Most latest distributions are running either “systemd-resolve” or “nscd“. Probably, that you might be working with “dnsmasq” or “BIND“. In any case, flushing the DNS cache is generally easily as restarting whichever daemon is running.
Ubuntu and other Debian-based distributions are possibly running systemd-resolve. If everything is already set up on Ubuntu, just ready to go and flush your cache by telling systemd to clear it.
sudo systemd-resolve ––flush-caches
NSCD (Name Service Cache Daemon)
If you’re running the RedHat-based distributions (CentOs 7) and Arch Linux, there’s a good chance it’s using nscd. You only have to restart the service to flush out the DNS cache.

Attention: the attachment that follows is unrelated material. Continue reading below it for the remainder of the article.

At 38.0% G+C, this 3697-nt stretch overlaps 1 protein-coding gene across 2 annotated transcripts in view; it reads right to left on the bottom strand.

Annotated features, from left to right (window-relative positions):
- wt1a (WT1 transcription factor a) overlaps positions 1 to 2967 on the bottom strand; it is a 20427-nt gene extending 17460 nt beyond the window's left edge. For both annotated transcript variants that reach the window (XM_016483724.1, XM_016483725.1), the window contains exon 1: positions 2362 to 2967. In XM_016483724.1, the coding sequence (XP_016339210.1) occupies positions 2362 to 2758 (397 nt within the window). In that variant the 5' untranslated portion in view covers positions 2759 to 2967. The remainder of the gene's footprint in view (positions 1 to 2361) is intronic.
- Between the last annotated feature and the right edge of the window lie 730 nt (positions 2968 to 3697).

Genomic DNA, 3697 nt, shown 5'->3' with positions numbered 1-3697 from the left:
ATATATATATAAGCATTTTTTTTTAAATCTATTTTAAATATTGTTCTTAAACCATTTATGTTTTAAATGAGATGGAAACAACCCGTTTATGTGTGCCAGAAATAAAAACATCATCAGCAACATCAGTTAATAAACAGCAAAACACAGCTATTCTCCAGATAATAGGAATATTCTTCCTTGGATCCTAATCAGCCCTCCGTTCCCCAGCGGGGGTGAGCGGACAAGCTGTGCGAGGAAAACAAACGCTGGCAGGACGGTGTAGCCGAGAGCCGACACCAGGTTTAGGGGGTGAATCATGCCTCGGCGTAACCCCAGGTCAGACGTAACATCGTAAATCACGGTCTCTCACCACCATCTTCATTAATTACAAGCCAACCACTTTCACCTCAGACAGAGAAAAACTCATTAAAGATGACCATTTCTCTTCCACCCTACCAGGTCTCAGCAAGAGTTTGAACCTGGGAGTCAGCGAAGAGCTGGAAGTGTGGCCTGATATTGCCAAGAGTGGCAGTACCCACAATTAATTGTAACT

sudo systemctl restart nscd
dnsmasq is another choice. Dnsmasq is more considerable for local DNS servers and its regularly used on routers. You need to restart the service like with nscd.
sudo systemctl restart dnsmasq
At last, BIND is also standard choice. It’s not a lot of distributions it by default, however you certainly may experience it. BIND is still utilised for purpose-built DNS servers.
sudo systemctl restart named
You shouldn’t have any issue to flush your DNS cache whenever DNS service your computer is running. Restarting most DNS servers is a simple fix. For Debian-based distributions, you can use a built-in function in systemd to flush your DNS cache. In all cases, the procedure is quite easy and it doesn’t require a restart of your entire system.